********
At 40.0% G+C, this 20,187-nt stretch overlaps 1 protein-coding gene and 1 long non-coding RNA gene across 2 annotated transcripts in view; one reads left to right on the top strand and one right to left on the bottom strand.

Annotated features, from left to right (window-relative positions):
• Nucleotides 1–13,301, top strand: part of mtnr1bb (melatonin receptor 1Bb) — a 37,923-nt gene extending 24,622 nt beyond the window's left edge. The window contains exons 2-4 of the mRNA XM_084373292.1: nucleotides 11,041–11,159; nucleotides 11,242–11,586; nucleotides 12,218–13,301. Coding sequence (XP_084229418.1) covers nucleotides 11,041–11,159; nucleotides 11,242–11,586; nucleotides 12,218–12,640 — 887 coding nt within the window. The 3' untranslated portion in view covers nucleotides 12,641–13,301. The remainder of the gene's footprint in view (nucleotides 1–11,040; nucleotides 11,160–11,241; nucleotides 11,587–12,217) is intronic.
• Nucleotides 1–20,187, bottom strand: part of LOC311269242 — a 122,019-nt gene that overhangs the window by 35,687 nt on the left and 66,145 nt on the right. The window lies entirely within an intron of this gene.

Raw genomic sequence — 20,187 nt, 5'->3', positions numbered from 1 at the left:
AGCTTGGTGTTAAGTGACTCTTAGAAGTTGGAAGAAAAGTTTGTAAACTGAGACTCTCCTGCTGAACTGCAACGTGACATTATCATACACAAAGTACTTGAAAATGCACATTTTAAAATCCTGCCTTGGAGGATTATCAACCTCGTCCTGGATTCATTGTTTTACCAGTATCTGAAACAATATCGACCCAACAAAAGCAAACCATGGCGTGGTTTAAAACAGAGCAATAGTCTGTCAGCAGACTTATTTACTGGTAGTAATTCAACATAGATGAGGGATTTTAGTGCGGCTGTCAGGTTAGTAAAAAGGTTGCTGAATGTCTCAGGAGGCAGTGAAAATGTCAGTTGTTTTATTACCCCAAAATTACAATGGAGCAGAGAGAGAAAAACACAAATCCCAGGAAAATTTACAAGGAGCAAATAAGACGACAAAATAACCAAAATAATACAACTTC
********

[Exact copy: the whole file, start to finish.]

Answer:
At 40.0% G+C, this 20,187-nt stretch overlaps 1 protein-coding gene and 1 long non-coding RNA gene across 2 annotated transcripts in view; one reads left to right on the top strand and one right to left on the bottom strand.

Annotated features, from left to right (window-relative positions):
• Nucleotides 1–13,301, top strand: part of mtnr1bb (melatonin receptor 1Bb) — a 37,923-nt gene extending 24,622 nt beyond the window's left edge. The window contains exons 2-4 of the mRNA XM_084373292.1: nucleotides 11,041–11,159; nucleotides 11,242–11,586; nucleotides 12,218–13,301. Coding sequence (XP_084229418.1) covers nucleotides 11,041–11,159; nucleotides 11,242–11,586; nucleotides 12,218–12,640 — 887 coding nt within the window. The 3' untranslated portion in view covers nucleotides 12,641–13,301. The remainder of the gene's footprint in view (nucleotides 1–11,040; nucleotides 11,160–11,241; nucleotides 11,587–12,217) is intronic.
• Nucleotides 1–20,187, bottom strand: part of LOC311269242 — a 122,019-nt gene that overhangs the window by 35,687 nt on the left and 66,145 nt on the right. The window lies entirely within an intron of this gene.

Raw genomic sequence — 20,187 nt, 5'->3', positions numbered from 1 at the left:
AGCTTGGTGTTAAGTGACTCTTAGAAGTTGGAAGAAAAGTTTGTAAACTGAGACTCTCCTGCTGAACTGCAACGTGACATTATCATACACAAAGTACTTGAAAATGCACATTTTAAAATCCTGCCTTGGAGGATTATCAACCTCGTCCTGGATTCATTGTTTTACCAGTATCTGAAACAATATCGACCCAACAAAAGCAAACCATGGCGTGGTTTAAAACAGAGCAATAGTCTGTCAGCAGACTTATTTACTGGTAGTAATTCAACATAGATGAGGGATTTTAGTGCGGCTGTCAGGTTAGTAAAAAGGTTGCTGAATGTCTCAGGAGGCAGTGAAAATGTCAGTTGTTTTATTACCCCAAAATTACAATGGAGCAGAGAGAGAAAAACACAAATCCCAGGAAAATTTACAAGGAGCAAATAAGACGACAAAATAACCAAAATAATACAACTTC